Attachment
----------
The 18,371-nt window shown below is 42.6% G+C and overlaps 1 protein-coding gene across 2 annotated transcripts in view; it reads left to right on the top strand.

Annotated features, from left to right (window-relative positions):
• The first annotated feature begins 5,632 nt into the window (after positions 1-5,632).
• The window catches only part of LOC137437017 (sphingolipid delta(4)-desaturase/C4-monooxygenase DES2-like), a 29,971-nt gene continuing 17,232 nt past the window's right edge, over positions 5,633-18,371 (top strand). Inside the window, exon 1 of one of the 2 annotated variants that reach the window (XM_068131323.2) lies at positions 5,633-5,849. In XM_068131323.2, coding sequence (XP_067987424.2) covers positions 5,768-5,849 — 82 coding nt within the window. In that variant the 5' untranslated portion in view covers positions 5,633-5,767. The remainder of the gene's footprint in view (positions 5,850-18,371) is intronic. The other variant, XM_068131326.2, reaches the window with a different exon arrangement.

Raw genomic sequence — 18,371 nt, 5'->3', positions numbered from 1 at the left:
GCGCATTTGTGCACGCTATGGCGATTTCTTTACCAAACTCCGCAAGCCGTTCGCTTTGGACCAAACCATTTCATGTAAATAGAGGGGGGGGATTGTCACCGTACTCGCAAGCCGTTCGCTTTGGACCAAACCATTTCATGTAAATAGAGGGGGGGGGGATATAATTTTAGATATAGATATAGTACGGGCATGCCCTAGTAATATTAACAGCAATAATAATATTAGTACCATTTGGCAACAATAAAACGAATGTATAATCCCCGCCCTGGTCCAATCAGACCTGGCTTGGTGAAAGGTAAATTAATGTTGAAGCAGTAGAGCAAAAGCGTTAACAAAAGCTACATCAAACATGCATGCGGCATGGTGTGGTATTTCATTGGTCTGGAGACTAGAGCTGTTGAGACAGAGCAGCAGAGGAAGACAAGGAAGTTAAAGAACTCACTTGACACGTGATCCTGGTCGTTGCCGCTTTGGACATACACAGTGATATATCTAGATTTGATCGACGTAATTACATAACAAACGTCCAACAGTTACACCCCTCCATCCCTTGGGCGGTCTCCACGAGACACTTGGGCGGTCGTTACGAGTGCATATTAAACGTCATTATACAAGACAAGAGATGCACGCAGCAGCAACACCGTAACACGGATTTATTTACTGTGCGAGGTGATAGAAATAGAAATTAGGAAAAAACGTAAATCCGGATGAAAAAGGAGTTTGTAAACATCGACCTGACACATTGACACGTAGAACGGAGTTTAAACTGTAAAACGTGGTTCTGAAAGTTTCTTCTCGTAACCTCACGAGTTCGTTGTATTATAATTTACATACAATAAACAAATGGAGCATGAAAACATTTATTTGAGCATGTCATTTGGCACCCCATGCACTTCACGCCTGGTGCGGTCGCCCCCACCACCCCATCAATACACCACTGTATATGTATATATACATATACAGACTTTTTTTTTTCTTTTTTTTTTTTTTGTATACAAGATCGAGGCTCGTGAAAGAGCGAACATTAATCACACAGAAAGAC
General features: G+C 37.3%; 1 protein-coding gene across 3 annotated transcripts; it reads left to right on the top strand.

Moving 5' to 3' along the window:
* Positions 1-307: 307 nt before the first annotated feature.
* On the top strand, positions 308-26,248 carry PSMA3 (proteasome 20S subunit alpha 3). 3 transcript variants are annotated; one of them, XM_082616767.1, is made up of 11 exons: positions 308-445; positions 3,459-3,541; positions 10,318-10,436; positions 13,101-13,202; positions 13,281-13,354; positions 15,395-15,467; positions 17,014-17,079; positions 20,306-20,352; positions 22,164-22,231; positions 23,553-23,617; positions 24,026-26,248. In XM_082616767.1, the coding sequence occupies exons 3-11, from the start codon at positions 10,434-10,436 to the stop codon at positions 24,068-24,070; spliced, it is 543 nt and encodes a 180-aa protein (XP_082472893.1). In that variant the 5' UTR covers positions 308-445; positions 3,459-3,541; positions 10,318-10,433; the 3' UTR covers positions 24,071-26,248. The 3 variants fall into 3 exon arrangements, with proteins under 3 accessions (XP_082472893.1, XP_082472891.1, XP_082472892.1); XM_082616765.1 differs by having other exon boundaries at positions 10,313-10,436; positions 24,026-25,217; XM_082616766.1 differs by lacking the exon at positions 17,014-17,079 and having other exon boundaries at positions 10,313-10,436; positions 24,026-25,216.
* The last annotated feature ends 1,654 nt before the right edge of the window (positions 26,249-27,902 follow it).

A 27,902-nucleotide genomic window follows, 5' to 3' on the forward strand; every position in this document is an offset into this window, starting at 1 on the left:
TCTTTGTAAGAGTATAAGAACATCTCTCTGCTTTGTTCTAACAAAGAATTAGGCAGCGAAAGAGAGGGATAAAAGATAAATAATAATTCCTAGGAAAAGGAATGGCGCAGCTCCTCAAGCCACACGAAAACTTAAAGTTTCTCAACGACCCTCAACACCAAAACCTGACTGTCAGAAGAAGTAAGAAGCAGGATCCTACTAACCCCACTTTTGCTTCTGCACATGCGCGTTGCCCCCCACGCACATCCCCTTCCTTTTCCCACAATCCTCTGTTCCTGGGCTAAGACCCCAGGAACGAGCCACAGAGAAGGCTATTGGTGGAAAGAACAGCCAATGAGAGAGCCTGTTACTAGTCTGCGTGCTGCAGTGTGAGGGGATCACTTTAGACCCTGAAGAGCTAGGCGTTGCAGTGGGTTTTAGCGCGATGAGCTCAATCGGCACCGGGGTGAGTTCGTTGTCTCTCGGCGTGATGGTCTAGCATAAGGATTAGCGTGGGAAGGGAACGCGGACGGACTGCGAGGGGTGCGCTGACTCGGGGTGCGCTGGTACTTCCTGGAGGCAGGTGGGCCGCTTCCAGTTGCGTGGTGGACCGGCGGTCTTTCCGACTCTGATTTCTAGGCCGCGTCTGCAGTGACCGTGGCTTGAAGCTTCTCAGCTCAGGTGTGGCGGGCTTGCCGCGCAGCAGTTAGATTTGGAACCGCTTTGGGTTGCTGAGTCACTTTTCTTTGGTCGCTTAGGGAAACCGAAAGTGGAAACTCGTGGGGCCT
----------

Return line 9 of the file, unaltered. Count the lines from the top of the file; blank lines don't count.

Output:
* Positions 1-307: 307 nt before the first annotated feature.